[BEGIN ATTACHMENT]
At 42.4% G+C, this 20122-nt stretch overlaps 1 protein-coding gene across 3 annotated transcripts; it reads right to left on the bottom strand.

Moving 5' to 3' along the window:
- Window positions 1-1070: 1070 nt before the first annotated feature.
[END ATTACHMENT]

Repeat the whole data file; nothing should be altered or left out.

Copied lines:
At 42.4% G+C, this 20122-nt stretch overlaps 1 protein-coding gene across 3 annotated transcripts; it reads right to left on the bottom strand.

Moving 5' to 3' along the window:
- Window positions 1-1070: 1070 nt before the first annotated feature.